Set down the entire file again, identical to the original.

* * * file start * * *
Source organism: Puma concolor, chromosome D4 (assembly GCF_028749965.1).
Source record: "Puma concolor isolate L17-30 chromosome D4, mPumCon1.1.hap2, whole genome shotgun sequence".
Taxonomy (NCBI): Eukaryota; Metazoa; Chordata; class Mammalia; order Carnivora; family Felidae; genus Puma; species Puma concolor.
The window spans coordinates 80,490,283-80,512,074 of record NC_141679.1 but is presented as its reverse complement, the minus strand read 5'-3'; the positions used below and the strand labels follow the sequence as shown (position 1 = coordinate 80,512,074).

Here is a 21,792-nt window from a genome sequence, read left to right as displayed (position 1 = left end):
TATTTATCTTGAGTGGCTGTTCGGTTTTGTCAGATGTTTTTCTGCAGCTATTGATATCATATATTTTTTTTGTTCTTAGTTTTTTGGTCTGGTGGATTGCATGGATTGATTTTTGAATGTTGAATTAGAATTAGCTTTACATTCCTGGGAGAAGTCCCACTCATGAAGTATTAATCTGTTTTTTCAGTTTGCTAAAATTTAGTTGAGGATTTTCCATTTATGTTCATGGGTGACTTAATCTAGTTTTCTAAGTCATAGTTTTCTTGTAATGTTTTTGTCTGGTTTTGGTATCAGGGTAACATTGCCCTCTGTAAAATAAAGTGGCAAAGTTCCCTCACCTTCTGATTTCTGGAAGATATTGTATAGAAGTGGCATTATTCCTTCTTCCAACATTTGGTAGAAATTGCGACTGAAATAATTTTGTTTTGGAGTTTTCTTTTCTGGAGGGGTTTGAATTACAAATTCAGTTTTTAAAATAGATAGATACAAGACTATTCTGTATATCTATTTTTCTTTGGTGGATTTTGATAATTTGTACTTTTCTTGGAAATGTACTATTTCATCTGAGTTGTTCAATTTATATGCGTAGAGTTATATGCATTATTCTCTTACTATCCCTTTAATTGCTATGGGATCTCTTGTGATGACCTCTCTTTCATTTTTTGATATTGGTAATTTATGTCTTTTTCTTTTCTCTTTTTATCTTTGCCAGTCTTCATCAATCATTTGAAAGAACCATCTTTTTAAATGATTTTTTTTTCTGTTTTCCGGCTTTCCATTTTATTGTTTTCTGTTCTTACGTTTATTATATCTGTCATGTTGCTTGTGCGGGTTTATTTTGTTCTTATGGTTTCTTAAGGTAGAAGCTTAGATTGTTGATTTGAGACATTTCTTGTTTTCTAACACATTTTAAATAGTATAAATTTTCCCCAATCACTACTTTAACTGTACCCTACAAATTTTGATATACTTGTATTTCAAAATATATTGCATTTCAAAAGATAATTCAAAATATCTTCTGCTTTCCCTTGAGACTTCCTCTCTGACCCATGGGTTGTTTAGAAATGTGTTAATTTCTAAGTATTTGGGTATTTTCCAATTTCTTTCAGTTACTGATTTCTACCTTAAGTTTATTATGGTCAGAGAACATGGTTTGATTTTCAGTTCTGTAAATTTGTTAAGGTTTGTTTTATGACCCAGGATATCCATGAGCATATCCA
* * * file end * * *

Source organism: Puma concolor, chromosome D4 (assembly GCF_028749965.1).
Source record: "Puma concolor isolate L17-30 chromosome D4, mPumCon1.1.hap2, whole genome shotgun sequence".
Taxonomy (NCBI): Eukaryota; Metazoa; Chordata; class Mammalia; order Carnivora; family Felidae; genus Puma; species Puma concolor.
The window spans coordinates 80,490,283-80,512,074 of record NC_141679.1 but is presented as its reverse complement, the minus strand read 5'-3'; the positions used below and the strand labels follow the sequence as shown (position 1 = coordinate 80,512,074).

Here is a 21,792-nt window from a genome sequence, read left to right as displayed (position 1 = left end):
TATTTATCTTGAGTGGCTGTTCGGTTTTGTCAGATGTTTTTCTGCAGCTATTGATATCATATATTTTTTTTGTTCTTAGTTTTTTGGTCTGGTGGATTGCATGGATTGATTTTTGAATGTTGAATTAGAATTAGCTTTACATTCCTGGGAGAAGTCCCACTCATGAAGTATTAATCTGTTTTTTCAGTTTGCTAAAATTTAGTTGAGGATTTTCCATTTATGTTCATGGGTGACTTAATCTAGTTTTCTAAGTCATAGTTTTCTTGTAATGTTTTTGTCTGGTTTTGGTATCAGGGTAACATTGCCCTCTGTAAAATAAAGTGGCAAAGTTCCCTCACCTTCTGATTTCTGGAAGATATTGTATAGAAGTGGCATTATTCCTTCTTCCAACATTTGGTAGAAATTGCGACTGAAATAATTTTGTTTTGGAGTTTTCTTTTCTGGAGGGGTTTGAATTACAAATTCAGTTTTTAAAATAGATAGATACAAGACTATTCTGTATATCTATTTTTCTTTGGTGGATTTTGATAATTTGTACTTTTCTTGGAAATGTACTATTTCATCTGAGTTGTTCAATTTATATGCGTAGAGTTATATGCATTATTCTCTTACTATCCCTTTAATTGCTATGGGATCTCTTGTGATGACCTCTCTTTCATTTTTTGATATTGGTAATTTATGTCTTTTTCTTTTCTCTTTTTATCTTTGCCAGTCTTCATCAATCATTTGAAAGAACCATCTTTTTAAATGATTTTTTTTTCTGTTTTCCGGCTTTCCATTTTATTGTTTTCTGTTCTTACGTTTATTATATCTGTCATGTTGCTTGTGCGGGTTTATTTTGTTCTTATGGTTTCTTAAGGTAGAAGCTTAGATTGTTGATTTGAGACATTTCTTGTTTTCTAACACATTTTAAATAGTATAAATTTTCCCCAATCACTACTTTAACTGTACCCTACAAATTTTGATATACTTGTATTTCAAAATATATTGCATTTCAAAAGATAATTCAAAATATCTTCTGCTTTCCCTTGAGACTTCCTCTCTGACCCATGGGTTGTTTAGAAATGTGTTAATTTCTAAGTATTTGGGTATTTTCCAATTTCTTTCAGTTACTGATTTCTACCTTAAGTTTATTATGGTCAGAGAACATGGTTTGATTTTCAGTTCTGTAAATTTGTTAAGGTTTGTTTTATGACCCAGGATATCCATGAGCATATCCA